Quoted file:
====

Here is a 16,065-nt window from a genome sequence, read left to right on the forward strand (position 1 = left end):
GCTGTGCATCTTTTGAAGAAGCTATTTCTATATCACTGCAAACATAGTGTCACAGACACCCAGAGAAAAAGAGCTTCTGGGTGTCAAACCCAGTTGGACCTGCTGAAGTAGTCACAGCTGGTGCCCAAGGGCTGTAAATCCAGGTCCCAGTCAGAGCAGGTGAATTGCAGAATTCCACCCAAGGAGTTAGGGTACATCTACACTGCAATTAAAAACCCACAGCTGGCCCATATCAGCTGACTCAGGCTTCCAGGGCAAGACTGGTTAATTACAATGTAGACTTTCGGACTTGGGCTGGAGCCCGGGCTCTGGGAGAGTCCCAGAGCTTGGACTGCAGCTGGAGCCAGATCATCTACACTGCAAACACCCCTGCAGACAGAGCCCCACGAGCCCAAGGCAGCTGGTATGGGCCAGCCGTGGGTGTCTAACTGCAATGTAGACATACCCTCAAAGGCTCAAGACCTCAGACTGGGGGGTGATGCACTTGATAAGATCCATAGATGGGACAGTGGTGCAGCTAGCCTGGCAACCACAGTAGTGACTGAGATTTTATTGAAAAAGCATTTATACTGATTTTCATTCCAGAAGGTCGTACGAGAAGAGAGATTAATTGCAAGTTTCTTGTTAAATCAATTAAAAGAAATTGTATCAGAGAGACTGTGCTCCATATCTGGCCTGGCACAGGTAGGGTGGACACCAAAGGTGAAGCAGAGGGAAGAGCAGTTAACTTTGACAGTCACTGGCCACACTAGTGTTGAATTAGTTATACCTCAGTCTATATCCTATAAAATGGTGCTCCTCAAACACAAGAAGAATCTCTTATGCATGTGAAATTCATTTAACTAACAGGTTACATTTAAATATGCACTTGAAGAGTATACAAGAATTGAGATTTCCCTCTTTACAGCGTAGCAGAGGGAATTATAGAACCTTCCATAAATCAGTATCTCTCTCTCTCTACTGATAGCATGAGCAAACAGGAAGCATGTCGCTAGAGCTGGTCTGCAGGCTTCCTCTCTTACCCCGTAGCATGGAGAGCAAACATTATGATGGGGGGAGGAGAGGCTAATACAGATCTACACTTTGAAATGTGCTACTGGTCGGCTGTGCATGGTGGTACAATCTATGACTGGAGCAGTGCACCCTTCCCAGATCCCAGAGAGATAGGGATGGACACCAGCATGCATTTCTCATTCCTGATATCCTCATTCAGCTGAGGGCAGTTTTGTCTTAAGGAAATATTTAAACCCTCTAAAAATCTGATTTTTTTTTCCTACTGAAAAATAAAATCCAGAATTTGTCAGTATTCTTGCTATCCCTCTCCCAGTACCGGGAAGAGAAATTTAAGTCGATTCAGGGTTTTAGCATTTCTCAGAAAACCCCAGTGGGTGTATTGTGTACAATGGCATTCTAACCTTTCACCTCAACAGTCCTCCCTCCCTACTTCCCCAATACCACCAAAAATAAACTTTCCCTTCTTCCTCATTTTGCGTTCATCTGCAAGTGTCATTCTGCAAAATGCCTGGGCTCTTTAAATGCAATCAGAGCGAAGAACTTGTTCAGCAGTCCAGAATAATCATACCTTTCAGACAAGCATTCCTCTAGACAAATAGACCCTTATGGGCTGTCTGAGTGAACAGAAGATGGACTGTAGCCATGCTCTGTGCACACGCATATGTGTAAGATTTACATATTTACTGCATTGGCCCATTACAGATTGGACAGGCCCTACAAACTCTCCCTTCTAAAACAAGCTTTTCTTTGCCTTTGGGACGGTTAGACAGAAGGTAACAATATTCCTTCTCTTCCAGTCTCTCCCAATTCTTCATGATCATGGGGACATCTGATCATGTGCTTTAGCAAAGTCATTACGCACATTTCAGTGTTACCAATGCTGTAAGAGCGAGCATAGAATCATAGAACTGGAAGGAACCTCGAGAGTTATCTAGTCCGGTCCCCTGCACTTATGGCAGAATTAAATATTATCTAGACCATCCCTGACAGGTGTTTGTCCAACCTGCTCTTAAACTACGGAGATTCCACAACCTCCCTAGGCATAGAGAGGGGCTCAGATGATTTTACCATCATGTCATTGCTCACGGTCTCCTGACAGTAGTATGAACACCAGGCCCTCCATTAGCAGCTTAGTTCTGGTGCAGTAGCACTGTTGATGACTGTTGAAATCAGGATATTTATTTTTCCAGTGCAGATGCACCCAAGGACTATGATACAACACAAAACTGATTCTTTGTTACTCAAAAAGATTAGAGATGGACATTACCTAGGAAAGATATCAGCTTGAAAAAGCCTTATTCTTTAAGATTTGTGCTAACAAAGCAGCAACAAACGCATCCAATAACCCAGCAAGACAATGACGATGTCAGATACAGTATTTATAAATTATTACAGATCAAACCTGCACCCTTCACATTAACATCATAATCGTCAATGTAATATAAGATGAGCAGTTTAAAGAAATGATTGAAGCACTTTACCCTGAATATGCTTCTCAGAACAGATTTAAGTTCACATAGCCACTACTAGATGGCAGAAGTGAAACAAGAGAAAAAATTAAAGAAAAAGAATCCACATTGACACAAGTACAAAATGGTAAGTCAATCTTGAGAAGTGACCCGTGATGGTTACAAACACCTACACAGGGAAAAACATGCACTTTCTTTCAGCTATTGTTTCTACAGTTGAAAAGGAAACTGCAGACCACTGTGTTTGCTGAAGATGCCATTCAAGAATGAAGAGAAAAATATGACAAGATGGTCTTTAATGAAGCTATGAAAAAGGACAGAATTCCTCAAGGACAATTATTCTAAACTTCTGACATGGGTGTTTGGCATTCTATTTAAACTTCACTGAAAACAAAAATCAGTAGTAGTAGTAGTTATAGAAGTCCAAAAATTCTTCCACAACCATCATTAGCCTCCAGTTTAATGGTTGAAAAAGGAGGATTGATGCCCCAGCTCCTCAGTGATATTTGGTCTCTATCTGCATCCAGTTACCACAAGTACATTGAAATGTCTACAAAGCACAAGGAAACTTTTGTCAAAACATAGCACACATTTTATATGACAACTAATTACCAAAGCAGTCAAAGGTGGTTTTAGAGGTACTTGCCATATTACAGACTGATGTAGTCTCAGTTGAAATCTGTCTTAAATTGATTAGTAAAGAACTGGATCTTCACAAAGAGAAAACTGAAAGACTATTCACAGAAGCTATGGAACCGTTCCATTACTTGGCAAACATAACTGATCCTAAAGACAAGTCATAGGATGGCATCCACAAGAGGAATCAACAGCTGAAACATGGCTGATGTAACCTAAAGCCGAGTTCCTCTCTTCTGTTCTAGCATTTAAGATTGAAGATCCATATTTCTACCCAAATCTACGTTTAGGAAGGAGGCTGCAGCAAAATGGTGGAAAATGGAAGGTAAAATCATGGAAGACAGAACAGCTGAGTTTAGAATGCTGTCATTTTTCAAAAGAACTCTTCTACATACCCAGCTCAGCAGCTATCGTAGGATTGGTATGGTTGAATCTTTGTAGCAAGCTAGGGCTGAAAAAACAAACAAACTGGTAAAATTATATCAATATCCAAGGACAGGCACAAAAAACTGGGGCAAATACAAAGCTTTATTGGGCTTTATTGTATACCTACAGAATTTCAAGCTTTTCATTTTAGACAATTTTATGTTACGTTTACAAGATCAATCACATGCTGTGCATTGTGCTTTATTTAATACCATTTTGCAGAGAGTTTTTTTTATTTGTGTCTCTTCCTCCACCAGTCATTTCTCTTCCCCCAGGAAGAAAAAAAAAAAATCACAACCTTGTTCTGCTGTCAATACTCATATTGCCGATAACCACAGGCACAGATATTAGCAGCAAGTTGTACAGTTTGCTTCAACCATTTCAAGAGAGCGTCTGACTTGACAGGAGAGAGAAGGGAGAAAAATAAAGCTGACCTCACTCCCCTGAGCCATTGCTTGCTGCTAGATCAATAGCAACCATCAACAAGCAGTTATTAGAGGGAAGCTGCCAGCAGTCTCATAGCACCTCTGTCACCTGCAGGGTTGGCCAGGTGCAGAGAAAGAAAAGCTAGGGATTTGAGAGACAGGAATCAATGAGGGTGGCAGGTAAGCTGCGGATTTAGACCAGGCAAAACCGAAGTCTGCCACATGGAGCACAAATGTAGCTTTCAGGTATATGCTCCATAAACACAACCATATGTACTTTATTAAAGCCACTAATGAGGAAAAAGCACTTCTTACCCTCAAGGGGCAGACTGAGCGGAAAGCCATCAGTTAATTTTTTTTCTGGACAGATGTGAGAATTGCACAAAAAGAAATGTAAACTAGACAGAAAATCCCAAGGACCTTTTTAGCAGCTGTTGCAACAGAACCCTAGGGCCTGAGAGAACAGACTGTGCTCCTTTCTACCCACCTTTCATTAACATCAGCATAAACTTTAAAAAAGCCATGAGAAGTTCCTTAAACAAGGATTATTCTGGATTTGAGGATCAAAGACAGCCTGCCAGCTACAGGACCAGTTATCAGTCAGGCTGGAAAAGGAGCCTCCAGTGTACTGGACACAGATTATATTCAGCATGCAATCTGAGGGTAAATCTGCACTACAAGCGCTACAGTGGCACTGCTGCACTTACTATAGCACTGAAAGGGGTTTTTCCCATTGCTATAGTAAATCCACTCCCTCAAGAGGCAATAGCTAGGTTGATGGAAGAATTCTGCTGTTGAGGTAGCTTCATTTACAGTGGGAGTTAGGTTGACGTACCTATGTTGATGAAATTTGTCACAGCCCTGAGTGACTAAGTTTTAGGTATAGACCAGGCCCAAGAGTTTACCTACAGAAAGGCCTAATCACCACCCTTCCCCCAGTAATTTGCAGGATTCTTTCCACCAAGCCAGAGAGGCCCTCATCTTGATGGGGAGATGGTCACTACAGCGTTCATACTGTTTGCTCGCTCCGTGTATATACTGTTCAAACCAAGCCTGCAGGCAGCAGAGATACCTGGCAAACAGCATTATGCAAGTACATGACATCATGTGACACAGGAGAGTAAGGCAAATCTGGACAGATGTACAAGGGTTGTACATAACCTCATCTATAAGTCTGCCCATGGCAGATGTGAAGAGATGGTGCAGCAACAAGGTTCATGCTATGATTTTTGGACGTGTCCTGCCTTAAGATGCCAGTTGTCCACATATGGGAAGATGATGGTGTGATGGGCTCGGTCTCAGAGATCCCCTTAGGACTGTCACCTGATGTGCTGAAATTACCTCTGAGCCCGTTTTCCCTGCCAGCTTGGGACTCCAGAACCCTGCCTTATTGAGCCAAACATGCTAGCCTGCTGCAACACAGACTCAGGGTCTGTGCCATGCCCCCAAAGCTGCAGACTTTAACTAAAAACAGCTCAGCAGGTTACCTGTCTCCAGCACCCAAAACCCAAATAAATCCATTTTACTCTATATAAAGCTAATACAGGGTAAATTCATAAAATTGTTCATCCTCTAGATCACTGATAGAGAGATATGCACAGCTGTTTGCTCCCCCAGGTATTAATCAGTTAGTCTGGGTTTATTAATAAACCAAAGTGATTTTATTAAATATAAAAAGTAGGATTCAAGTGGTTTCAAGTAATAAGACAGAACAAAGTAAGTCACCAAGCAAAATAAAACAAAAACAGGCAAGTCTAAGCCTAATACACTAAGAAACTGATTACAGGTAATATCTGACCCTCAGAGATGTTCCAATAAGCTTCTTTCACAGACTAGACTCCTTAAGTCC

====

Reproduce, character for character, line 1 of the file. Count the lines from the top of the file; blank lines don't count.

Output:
Here is a 16,065-nt window from a genome sequence, read left to right on the forward strand (position 1 = left end):